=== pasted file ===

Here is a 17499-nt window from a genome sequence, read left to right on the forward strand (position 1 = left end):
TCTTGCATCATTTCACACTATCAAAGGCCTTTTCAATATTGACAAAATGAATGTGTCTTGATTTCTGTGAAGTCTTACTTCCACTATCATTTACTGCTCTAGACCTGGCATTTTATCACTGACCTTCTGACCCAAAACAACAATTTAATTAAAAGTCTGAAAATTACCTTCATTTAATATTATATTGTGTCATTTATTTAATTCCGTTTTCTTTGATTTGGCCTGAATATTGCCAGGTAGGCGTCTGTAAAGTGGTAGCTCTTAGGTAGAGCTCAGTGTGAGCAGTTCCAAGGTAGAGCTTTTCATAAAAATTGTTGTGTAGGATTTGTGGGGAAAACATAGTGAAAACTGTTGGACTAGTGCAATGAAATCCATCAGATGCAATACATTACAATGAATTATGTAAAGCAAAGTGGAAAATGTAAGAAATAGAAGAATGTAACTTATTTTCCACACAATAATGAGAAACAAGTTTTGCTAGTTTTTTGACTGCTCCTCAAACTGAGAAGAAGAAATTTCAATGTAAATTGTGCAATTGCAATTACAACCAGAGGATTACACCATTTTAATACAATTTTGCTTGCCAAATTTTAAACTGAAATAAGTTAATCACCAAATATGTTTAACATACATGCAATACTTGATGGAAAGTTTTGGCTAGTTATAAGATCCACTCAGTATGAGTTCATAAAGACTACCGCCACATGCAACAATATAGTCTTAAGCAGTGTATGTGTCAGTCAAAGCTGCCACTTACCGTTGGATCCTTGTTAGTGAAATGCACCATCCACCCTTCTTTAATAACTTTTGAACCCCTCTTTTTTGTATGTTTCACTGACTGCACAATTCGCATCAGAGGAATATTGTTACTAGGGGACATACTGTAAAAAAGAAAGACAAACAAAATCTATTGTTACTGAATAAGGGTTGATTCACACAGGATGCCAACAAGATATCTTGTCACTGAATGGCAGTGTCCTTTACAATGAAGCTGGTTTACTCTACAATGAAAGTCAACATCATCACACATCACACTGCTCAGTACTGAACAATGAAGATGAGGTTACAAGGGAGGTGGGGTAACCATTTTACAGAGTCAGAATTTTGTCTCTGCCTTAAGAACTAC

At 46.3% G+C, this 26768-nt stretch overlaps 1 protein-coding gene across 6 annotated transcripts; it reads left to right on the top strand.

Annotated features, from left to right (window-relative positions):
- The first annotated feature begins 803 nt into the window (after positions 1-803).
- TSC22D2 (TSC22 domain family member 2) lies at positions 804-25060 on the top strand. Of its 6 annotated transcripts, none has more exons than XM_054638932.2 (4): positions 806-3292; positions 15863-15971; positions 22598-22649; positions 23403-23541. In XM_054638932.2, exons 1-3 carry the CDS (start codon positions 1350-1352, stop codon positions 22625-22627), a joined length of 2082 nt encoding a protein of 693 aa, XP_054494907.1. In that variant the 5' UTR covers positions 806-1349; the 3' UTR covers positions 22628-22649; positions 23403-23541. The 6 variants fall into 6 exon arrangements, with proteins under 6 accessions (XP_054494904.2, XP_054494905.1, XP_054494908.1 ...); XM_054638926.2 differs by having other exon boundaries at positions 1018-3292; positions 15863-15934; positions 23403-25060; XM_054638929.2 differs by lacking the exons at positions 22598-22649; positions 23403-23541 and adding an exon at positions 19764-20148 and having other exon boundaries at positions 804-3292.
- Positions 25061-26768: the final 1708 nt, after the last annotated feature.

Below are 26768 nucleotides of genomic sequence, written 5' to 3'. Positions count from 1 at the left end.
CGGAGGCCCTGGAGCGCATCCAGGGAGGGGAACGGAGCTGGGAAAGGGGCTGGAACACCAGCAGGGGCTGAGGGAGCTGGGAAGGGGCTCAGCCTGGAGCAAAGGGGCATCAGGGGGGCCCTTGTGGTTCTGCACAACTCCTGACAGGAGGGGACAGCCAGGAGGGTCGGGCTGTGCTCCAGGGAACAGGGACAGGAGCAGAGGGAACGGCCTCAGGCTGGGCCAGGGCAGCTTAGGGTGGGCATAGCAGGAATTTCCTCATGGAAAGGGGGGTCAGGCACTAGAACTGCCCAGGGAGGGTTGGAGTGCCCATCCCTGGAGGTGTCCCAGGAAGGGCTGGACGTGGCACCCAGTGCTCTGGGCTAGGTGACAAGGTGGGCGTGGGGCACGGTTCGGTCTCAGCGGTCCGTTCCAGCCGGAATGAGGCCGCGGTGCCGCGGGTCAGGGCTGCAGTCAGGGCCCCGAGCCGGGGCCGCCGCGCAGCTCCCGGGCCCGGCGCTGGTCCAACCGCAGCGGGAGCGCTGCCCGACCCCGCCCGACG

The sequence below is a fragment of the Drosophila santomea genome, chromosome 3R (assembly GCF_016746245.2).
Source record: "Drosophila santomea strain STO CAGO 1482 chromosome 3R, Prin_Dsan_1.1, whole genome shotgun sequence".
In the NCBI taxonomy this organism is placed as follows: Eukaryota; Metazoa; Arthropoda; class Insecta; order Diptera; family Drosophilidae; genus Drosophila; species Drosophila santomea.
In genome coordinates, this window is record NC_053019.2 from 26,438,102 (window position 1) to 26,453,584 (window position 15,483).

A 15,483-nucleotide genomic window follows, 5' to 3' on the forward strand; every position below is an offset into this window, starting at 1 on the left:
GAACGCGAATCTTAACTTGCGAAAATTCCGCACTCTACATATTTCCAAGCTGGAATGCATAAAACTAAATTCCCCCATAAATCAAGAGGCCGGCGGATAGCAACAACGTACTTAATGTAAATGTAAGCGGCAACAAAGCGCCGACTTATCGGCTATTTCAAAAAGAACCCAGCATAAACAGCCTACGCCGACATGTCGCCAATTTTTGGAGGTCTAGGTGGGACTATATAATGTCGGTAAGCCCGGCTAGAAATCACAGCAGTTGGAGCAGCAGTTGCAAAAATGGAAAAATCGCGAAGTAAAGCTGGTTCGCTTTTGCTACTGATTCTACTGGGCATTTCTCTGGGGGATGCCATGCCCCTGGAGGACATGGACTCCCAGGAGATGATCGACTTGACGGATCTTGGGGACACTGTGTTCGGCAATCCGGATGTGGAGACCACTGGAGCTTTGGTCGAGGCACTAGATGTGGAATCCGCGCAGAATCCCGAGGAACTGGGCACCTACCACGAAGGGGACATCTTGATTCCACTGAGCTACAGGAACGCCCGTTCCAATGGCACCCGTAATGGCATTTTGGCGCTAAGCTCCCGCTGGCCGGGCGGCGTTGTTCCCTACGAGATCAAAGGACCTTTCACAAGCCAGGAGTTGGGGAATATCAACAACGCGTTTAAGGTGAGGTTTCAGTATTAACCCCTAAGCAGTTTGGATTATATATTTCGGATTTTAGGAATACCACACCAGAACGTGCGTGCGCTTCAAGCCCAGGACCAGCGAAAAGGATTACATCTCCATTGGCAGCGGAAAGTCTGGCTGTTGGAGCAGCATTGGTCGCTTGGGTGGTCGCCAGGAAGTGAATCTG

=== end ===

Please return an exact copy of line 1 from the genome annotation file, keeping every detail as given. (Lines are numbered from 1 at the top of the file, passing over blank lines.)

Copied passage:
Here is a 17499-nt window from a genome sequence, read left to right on the forward strand (position 1 = left end):